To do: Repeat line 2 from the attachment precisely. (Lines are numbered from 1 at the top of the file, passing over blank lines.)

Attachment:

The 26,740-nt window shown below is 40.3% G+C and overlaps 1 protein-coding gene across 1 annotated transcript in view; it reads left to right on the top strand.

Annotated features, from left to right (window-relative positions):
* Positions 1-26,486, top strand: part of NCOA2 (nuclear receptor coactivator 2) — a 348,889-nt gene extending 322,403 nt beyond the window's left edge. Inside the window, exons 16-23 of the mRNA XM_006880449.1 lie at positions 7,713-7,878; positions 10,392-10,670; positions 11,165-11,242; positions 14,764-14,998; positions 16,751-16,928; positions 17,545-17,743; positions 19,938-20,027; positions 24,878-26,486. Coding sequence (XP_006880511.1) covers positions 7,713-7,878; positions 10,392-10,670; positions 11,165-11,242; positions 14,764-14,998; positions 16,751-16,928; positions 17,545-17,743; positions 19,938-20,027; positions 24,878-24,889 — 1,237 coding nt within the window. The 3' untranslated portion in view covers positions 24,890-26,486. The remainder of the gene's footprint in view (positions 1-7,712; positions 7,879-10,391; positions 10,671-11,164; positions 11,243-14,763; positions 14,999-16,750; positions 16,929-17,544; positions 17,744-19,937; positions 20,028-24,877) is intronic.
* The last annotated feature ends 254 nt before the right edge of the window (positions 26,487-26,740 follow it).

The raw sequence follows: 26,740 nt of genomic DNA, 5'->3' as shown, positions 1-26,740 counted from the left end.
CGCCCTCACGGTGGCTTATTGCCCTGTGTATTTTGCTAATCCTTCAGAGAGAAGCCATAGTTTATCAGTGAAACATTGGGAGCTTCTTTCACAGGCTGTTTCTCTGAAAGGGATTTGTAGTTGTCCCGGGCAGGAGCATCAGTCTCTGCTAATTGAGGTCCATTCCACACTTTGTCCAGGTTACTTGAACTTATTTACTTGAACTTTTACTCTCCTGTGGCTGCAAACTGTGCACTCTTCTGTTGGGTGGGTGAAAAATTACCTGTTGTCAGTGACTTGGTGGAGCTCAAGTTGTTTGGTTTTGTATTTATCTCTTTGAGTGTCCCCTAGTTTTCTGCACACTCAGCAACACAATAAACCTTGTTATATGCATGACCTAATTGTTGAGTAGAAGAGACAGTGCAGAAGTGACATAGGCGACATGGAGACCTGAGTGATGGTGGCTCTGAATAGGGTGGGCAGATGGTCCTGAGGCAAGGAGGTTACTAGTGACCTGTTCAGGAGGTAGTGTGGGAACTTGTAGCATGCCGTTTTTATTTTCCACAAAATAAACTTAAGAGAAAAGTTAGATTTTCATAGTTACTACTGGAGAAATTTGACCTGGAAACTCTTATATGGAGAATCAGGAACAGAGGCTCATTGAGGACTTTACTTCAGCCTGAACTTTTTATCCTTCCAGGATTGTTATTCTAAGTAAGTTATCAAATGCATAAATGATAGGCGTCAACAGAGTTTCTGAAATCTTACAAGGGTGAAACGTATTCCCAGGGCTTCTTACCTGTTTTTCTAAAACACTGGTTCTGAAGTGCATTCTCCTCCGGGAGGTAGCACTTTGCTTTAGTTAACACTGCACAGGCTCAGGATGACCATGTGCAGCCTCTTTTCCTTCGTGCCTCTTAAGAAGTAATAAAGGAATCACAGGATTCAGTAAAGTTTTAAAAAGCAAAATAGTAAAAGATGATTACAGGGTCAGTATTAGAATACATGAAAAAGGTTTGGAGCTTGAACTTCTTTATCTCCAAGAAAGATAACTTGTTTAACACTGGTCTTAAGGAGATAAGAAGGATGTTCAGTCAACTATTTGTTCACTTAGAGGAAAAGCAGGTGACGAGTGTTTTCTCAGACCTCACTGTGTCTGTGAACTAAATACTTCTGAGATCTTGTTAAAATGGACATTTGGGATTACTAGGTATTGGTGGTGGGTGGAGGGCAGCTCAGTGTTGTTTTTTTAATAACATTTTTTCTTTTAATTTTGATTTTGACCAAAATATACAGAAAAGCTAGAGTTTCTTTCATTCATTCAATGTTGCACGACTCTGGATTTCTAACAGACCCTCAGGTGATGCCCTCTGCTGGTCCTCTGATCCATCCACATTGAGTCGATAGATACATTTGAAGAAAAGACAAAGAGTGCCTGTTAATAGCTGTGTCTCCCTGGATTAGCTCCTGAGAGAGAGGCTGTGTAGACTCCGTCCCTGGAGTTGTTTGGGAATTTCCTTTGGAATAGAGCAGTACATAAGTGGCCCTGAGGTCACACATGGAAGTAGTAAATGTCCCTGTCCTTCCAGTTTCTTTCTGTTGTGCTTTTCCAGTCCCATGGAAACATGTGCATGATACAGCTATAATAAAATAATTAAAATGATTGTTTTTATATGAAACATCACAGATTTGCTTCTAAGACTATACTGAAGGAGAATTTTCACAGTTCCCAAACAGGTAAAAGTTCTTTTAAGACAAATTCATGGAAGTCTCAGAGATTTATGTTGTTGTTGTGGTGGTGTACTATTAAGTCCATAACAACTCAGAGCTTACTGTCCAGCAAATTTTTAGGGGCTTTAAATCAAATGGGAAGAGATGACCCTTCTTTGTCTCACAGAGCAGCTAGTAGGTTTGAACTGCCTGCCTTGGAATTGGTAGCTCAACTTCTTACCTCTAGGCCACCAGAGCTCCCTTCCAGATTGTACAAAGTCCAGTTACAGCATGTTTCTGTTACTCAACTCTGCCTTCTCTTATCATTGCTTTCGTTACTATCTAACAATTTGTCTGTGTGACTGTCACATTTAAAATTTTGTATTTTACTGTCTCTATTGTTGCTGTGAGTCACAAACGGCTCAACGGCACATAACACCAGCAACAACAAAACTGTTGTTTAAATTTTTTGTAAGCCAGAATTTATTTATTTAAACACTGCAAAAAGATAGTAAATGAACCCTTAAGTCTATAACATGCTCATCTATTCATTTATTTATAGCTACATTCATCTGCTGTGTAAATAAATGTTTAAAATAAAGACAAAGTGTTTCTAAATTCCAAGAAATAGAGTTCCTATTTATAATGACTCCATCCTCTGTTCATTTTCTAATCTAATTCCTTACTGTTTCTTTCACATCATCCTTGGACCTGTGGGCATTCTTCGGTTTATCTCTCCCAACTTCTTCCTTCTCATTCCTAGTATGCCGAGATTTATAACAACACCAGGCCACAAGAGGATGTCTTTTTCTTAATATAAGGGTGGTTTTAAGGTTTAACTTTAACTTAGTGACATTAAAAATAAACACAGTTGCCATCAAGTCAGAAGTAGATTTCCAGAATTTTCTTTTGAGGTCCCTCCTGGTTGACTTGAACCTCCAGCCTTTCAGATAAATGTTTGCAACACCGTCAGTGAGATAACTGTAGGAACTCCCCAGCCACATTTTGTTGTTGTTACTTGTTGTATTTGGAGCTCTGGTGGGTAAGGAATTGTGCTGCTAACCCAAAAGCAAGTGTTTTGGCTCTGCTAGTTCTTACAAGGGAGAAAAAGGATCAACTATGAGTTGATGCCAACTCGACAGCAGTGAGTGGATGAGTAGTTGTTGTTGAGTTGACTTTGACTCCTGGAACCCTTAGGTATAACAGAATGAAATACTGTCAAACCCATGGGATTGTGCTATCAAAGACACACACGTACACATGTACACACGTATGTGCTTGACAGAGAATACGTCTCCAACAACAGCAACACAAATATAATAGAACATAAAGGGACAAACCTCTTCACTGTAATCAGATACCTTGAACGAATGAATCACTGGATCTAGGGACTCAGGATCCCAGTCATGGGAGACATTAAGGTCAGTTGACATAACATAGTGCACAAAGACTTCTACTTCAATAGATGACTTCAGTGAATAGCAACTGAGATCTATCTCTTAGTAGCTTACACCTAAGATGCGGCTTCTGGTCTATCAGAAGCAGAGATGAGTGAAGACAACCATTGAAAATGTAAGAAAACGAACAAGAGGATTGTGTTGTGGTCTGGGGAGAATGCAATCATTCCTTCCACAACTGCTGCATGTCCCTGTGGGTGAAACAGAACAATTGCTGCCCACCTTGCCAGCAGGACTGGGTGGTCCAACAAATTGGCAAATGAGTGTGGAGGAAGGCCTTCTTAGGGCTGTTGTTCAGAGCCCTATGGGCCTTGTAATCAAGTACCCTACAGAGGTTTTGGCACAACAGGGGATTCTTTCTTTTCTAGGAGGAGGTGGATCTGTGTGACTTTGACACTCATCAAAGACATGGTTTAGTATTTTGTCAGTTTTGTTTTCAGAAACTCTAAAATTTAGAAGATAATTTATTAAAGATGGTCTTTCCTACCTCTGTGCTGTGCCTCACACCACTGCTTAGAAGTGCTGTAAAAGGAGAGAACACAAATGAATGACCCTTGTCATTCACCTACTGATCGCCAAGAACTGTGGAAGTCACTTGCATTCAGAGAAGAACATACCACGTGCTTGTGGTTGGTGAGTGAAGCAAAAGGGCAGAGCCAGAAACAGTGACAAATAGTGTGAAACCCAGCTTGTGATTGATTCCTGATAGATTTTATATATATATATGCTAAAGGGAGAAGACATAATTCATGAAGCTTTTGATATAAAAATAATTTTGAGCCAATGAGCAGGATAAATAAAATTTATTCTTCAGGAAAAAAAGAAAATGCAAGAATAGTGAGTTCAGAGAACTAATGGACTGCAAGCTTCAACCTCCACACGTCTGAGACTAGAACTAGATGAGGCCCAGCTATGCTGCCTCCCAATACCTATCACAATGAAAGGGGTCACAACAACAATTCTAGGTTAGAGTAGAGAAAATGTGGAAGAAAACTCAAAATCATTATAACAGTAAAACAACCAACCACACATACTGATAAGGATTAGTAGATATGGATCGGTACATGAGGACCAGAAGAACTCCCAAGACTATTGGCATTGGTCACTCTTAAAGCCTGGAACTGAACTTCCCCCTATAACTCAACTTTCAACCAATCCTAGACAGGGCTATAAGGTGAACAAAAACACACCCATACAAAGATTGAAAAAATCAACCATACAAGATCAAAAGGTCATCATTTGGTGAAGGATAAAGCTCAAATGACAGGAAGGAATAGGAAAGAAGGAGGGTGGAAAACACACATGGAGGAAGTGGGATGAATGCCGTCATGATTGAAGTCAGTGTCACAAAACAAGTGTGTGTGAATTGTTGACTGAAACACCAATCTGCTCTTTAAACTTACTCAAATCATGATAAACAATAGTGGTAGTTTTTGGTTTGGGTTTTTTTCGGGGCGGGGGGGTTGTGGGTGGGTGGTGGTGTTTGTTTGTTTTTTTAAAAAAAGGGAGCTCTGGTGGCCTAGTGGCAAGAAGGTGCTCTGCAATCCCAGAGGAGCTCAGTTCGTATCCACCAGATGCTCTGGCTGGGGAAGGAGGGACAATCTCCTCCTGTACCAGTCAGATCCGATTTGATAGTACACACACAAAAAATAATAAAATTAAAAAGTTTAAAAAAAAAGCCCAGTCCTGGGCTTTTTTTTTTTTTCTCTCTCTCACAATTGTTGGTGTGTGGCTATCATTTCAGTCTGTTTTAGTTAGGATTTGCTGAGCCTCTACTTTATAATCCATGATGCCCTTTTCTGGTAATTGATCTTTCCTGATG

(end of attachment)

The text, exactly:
Annotated features, from left to right (window-relative positions):